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Now Might Be the Time to Jump Ship on Seagate

Lillian Currens

Another negative analyst note has the shares of Seagate Technology PLC (NASDAQ:STX) down 1.2% at $39.63. Specifically, Cowen cut its price target to $40 from $50 today, following yesterday's price-target cut to $33 from $40 at Evercore ISI. STX could run into more pitfalls soon, too, with the stock recently setting off a historically bearish technical alarm. 

Specifically, the security has been in a downtrend since its three-year high of $62.70 in mid-April, but has rebounded from its recent December lows. However, the equity's efforts have put it within one standard deviation of its 40-day moving average after a lengthy stretch below it. In the past three years, STX stock has run up to this trendline five other times, with the shares lower one month later 80% of the time, according to Schaeffer's Senior Quantitative Analyst Rocky White. Seagate stock suffered an average one-month loss of 8.66% after these signals. A similar drop from current levels could erase the stock's recent rebound, pushing it back toward December lows, near $36.23.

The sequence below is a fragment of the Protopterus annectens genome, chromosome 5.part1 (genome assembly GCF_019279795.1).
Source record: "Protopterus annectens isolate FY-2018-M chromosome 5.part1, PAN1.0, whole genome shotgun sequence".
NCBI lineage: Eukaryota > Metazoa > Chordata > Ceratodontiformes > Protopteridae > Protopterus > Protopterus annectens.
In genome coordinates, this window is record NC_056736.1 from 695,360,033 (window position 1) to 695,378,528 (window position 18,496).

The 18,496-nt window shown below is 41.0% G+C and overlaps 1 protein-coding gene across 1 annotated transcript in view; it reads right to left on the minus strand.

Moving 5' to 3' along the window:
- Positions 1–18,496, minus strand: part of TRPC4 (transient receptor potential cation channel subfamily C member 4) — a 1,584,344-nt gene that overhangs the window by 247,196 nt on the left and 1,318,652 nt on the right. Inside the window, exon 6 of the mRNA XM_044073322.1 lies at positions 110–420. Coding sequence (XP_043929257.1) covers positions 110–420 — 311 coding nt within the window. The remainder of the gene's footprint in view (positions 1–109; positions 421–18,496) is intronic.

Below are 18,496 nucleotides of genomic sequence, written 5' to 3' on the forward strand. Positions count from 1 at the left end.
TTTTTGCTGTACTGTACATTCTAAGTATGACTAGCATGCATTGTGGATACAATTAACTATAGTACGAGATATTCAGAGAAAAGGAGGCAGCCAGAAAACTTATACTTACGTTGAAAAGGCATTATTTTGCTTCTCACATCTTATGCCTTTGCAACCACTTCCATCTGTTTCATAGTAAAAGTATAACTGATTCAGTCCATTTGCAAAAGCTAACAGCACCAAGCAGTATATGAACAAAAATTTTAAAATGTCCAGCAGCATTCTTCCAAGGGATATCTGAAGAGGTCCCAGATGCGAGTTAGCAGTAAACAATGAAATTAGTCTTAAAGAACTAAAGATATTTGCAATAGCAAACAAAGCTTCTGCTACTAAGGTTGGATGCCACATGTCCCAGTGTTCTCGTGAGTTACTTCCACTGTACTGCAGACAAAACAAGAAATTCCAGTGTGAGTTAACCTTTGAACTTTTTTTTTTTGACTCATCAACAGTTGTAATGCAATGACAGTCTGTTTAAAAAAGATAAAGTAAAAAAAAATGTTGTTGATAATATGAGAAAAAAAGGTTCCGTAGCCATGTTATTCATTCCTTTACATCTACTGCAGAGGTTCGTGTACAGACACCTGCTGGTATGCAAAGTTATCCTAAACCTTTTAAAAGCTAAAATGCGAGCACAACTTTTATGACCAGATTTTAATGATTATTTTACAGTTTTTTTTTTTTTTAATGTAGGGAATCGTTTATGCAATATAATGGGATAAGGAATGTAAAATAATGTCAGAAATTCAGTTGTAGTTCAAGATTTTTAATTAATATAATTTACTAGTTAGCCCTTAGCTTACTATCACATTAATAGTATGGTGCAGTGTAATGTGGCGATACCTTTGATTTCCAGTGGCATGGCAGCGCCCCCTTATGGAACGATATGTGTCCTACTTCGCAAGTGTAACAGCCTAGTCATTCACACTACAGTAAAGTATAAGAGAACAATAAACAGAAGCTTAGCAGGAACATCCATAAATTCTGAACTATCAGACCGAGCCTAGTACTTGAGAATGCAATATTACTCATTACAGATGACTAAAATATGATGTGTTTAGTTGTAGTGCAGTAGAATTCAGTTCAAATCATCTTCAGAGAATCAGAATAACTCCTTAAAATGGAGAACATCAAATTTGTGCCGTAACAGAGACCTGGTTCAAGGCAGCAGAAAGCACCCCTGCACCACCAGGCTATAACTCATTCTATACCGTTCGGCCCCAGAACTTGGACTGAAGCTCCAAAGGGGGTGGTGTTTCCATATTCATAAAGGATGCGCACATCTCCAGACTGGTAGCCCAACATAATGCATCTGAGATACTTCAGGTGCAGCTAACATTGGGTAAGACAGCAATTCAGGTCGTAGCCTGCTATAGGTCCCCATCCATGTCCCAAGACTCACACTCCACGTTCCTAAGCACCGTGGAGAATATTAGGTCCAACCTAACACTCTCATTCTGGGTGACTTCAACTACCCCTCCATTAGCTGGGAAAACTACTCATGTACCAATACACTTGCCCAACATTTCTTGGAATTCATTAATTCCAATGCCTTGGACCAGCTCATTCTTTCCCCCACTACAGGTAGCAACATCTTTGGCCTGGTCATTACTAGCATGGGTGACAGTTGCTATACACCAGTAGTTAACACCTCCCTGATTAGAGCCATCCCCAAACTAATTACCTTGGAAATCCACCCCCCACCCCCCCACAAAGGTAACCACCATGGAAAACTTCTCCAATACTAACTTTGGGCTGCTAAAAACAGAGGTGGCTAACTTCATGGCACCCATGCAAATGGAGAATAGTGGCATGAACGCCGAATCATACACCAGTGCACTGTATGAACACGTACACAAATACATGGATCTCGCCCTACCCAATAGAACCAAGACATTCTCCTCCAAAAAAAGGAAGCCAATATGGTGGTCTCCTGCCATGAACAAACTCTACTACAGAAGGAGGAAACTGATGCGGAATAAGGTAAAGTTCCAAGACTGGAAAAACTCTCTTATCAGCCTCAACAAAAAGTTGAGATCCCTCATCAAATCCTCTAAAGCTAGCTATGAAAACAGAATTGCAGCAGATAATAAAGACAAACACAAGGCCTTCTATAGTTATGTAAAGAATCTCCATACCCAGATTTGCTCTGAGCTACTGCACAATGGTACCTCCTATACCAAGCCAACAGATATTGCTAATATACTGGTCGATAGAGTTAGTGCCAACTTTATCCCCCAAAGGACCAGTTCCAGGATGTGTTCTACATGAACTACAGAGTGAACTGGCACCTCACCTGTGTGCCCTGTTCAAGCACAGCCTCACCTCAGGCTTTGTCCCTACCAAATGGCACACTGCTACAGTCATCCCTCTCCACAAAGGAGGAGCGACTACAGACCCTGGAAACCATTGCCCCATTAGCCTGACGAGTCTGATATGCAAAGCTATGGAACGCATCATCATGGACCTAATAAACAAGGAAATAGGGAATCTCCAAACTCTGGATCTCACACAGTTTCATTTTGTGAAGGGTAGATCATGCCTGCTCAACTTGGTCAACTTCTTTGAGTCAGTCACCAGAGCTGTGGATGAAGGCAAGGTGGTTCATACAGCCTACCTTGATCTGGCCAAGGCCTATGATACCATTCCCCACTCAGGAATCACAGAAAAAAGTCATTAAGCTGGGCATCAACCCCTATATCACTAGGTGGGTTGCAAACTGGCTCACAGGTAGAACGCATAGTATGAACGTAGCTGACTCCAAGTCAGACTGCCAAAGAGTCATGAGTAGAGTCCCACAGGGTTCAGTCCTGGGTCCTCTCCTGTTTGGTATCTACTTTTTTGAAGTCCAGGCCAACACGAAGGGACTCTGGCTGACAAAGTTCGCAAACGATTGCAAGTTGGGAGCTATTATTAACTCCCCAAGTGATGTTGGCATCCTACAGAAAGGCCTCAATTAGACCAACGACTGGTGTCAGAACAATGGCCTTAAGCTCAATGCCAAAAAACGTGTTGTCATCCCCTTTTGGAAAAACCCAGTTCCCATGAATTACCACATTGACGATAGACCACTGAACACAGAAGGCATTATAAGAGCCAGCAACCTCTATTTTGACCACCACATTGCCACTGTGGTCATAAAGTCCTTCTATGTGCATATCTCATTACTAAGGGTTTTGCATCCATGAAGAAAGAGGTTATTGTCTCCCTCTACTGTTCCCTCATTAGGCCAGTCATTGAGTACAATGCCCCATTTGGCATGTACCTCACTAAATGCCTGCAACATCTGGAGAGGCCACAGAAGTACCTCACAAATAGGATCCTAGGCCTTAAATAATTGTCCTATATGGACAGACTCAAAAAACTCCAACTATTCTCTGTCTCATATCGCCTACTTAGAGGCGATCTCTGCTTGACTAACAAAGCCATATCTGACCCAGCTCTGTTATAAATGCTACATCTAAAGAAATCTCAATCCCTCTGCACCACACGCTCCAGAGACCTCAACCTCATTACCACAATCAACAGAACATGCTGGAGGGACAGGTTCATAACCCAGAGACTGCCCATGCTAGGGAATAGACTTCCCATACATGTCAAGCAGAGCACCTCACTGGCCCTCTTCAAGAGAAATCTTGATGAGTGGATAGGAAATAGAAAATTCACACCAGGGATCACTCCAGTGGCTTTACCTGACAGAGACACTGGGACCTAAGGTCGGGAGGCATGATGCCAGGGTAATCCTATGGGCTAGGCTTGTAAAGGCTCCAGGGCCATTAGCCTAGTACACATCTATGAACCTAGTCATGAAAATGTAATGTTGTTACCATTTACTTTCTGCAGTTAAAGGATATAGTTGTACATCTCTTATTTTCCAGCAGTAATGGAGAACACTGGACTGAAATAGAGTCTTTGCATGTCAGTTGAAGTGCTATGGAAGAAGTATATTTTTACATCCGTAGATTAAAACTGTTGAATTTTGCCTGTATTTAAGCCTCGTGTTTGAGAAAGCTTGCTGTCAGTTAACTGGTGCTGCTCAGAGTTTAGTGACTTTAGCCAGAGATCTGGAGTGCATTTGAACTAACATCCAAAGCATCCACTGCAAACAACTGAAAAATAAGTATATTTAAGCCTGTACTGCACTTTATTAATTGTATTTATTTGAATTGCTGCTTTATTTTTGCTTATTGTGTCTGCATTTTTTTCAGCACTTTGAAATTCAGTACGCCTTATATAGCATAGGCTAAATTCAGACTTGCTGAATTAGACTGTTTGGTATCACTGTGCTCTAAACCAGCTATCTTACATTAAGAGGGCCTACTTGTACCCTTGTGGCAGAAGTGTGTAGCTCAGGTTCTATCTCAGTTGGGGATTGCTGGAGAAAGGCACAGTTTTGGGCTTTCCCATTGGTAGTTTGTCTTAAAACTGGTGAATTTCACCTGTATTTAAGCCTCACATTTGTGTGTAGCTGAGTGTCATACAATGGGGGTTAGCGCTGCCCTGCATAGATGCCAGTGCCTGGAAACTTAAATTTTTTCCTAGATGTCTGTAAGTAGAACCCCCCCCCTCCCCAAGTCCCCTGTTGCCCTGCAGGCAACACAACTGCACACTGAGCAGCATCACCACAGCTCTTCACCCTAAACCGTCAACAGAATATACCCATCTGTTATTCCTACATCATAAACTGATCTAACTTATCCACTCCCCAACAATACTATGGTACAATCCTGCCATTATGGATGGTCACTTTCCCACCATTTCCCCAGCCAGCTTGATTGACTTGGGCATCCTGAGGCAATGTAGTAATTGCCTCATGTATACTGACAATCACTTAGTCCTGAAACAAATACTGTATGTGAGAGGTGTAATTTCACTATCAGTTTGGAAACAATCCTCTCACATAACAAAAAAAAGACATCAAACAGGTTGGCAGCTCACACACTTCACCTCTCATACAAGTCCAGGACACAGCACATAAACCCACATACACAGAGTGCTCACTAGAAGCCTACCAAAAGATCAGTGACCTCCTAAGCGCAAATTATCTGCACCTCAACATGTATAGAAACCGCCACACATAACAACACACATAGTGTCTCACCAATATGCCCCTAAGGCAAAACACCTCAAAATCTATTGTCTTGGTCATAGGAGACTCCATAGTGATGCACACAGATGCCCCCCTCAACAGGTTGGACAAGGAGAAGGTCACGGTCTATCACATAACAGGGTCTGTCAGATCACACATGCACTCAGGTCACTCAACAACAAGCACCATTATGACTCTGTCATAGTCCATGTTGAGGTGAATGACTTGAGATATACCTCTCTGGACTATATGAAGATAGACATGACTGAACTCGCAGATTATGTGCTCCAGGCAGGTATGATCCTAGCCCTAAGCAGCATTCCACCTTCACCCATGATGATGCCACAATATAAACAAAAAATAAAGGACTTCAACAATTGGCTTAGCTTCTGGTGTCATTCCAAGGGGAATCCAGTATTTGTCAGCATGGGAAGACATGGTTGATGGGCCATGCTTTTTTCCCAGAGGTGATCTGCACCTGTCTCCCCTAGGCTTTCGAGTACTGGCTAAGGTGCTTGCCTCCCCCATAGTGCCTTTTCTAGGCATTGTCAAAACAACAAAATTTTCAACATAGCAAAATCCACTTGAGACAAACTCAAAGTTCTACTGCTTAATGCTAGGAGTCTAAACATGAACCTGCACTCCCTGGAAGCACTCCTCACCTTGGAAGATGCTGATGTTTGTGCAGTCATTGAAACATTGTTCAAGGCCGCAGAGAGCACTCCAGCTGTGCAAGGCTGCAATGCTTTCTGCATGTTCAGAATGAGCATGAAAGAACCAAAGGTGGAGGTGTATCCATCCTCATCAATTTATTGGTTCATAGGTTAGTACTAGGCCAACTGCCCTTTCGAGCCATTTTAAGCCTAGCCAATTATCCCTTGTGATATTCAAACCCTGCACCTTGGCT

STX since January 2018

Analysts have been leery of Seagate stock, with just two of 17 offering up a "buy" or better rating. Still, the consensus 12-month price target of $46.95 represents an 18.1% premium to current levels, leaving the door open for additional price-target cuts for STX. 

It looks like bears have been hitting the exits on STX's recent rebound, with short interest down 14.8% in the past reporting period. However, these traders haven't completely abandoned their pessimistic positions. The 27.38 million shares sold short still represent a solid 10.7% of the stock's available float.

Near-term options traders, too, are wary of STX. The equity's Schaeffer's put/call open interest ratio (SOIR) of 2.20 indicates that put open interest more than doubles call open interest among options expiring within three months. This ratio is in the 94th percentile of its annual range, implying that short-term traders have rarely been more put-biased during the past year.